Layth Alwatban and “Food for Others”
BY MAGGIE ROTH CULTURE EDITOR
Layth Alwatban, one of Mason’s student filmmakers, has garnered international attention while raising awareness for an essential community resource. Alwatban is a senior Communication major pursuing an accelerated master’s in Communication, and recently won the Beyond the Curve International Film Festival Award for Best Documentary with his short film “Food for Others,” highlighting food insecurity issues in Fairfax.
BCIFF is an international film festival that celebrates independent films, claiming on their website, “We choose to present a platform where films are not means of commercial narrative but weapons of change and a call to action.”
Before he took his work in film to the classroom, Alwatban’s craft actually began underwater. While working in the IT field, Alwatban fostered two hobbies: scuba diving and an interest in high-tech items like cameras. To combine the two, he used those cameras to experiment with filmmaking during dives, capturing the underwater scenery on film.
Years later, when he came to Mason as an international student from Saudi Arabia, he chose a combination of communication and film classes to expand his knowledge of the field.
“Food for Others” features the Fairfax food bank of the same name, documenting the organization’s struggle to provide aid to the Fairfax area in the midst of the COVID-19 pandemic.
The food bank, founded in 1995, has seen an increase in demand from the community (up about 300 percent from 2019) while simultaneously facing challenges like forcibly reduced volunteer hours and a decrease in supply due to the pandemic.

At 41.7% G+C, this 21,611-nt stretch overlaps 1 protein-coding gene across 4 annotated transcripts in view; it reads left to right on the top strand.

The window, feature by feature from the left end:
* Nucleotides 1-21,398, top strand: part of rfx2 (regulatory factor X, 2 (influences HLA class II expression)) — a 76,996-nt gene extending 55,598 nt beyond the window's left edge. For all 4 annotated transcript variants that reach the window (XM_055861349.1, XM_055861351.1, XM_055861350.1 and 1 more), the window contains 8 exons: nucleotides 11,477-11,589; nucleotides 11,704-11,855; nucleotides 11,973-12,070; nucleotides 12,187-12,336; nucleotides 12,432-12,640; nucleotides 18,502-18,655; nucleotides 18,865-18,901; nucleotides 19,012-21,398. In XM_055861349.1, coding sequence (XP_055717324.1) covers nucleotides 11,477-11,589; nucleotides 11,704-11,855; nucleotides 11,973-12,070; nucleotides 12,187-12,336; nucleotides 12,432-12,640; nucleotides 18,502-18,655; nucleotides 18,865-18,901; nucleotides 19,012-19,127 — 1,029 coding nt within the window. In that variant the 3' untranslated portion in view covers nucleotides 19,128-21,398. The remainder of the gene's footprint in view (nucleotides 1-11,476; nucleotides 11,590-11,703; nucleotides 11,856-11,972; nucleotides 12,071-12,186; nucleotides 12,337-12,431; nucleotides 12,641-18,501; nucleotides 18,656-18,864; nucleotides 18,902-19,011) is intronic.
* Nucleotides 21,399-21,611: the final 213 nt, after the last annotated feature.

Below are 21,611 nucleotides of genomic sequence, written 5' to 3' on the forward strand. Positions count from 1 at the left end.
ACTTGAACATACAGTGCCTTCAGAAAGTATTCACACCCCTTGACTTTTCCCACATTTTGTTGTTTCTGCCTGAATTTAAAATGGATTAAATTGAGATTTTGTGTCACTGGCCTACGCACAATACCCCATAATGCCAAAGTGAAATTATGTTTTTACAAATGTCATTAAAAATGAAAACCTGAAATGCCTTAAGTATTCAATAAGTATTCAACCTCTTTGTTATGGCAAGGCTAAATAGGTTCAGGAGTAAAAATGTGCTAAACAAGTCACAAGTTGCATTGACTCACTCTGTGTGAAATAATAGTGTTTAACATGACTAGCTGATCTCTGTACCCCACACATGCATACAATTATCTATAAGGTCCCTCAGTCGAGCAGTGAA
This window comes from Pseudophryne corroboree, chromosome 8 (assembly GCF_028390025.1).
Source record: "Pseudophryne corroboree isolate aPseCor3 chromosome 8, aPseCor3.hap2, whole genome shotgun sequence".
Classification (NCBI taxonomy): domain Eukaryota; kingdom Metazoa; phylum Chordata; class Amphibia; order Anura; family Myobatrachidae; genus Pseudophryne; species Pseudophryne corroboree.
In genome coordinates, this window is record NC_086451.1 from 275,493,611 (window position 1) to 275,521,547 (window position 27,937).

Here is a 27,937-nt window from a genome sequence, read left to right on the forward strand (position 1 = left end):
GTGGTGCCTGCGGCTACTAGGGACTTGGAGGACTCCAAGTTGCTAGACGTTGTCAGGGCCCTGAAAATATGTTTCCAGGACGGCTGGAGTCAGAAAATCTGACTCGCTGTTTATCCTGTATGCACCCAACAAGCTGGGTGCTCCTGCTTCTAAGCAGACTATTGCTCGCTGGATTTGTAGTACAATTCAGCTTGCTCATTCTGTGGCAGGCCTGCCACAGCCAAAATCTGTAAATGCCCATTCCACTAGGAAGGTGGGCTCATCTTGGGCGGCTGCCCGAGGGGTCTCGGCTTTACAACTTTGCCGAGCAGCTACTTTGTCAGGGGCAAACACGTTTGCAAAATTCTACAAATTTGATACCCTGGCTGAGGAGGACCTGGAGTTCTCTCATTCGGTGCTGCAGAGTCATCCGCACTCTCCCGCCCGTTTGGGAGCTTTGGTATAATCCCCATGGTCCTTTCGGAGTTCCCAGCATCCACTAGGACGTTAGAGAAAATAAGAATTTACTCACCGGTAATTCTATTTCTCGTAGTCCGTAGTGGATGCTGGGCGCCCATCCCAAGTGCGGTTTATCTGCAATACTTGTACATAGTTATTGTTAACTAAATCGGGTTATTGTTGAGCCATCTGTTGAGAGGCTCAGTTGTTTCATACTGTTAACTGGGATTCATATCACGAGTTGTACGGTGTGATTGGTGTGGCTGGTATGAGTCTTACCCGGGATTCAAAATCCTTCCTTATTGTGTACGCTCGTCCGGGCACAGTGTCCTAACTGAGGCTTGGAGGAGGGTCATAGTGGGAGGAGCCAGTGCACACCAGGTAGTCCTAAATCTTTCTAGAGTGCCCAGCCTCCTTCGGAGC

“Put your money where your mouth is. Don’t tell people you want to make a difference, go make a difference,” said warehouse manager Leo Delgado. “Actions speak louder than words.”
Alwatban created this film as part of his coursework at Mason, combining projects across film and public relations classes. In his two film classes students were expected to create a short film as a final project, while in his PR class he was tasked with creating a campaign for Food for Others — so he decided to make a film that could apply to all of those assignments. Being able to work on one project across multiple classes, he said, gave him more room to pay full attention to the project and develop it thoroughly.
When asked what was next, Alwatban said, “All you can do is find stories, write, and see where that leads. Network — I mean, that’s how the industry works — and if you ever find yourself in front of somebody in the position to pick up a project that you have, you need to be ready.”
In addition to the BCIFF award, “Food for Others” is an official finalist for the Independent Shorts Award, in the categories for Best Documentary Short, Best Student Short and Best Student Director (Male).
Alwatban can be found on Twitter and Instagram at the handle @lrwatban.